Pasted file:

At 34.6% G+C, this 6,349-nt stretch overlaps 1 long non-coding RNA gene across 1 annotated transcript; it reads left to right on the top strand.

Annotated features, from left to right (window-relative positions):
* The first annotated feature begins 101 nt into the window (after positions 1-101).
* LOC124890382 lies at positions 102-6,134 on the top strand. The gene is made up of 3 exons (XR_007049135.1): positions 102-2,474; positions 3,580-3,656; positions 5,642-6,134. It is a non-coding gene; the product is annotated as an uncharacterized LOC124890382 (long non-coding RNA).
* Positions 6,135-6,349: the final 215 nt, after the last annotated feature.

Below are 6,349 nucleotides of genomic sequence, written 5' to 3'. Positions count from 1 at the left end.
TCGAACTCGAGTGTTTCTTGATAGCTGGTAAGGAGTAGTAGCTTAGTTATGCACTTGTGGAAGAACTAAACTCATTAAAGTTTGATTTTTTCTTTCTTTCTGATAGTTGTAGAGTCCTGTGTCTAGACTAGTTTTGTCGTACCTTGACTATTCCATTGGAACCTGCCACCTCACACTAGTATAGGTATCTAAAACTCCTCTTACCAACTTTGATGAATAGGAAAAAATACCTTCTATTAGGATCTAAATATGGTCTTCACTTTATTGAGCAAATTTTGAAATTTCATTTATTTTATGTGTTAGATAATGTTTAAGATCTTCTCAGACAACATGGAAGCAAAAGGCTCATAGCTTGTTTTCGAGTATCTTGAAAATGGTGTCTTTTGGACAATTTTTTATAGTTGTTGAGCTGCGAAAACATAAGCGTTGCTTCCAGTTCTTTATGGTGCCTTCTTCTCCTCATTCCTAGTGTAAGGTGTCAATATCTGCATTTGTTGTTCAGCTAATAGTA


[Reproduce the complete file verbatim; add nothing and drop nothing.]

At 34.6% G+C, this 6,349-nt stretch overlaps 1 long non-coding RNA gene across 1 annotated transcript; it reads left to right on the top strand.

Annotated features, from left to right (window-relative positions):
* The first annotated feature begins 101 nt into the window (after positions 1-101).
* LOC124890382 lies at positions 102-6,134 on the top strand. The gene is made up of 3 exons (XR_007049135.1): positions 102-2,474; positions 3,580-3,656; positions 5,642-6,134. It is a non-coding gene; the product is annotated as an uncharacterized LOC124890382 (long non-coding RNA).
* Positions 6,135-6,349: the final 215 nt, after the last annotated feature.

Below are 6,349 nucleotides of genomic sequence, written 5' to 3'. Positions count from 1 at the left end.
TCGAACTCGAGTGTTTCTTGATAGCTGGTAAGGAGTAGTAGCTTAGTTATGCACTTGTGGAAGAACTAAACTCATTAAAGTTTGATTTTTTCTTTCTTTCTGATAGTTGTAGAGTCCTGTGTCTAGACTAGTTTTGTCGTACCTTGACTATTCCATTGGAACCTGCCACCTCACACTAGTATAGGTATCTAAAACTCCTCTTACCAACTTTGATGAATAGGAAAAAATACCTTCTATTAGGATCTAAATATGGTCTTCACTTTATTGAGCAAATTTTGAAATTTCATTTATTTTATGTGTTAGATAATGTTTAAGATCTTCTCAGACAACATGGAAGCAAAAGGCTCATAGCTTGTTTTCGAGTATCTTGAAAATGGTGTCTTTTGGACAATTTTTTATAGTTGTTGAGCTGCGAAAACATAAGCGTTGCTTCCAGTTCTTTATGGTGCCTTCTTCTCCTCATTCCTAGTGTAAGGTGTCAATATCTGCATTTGTTGTTCAGCTAATAGTA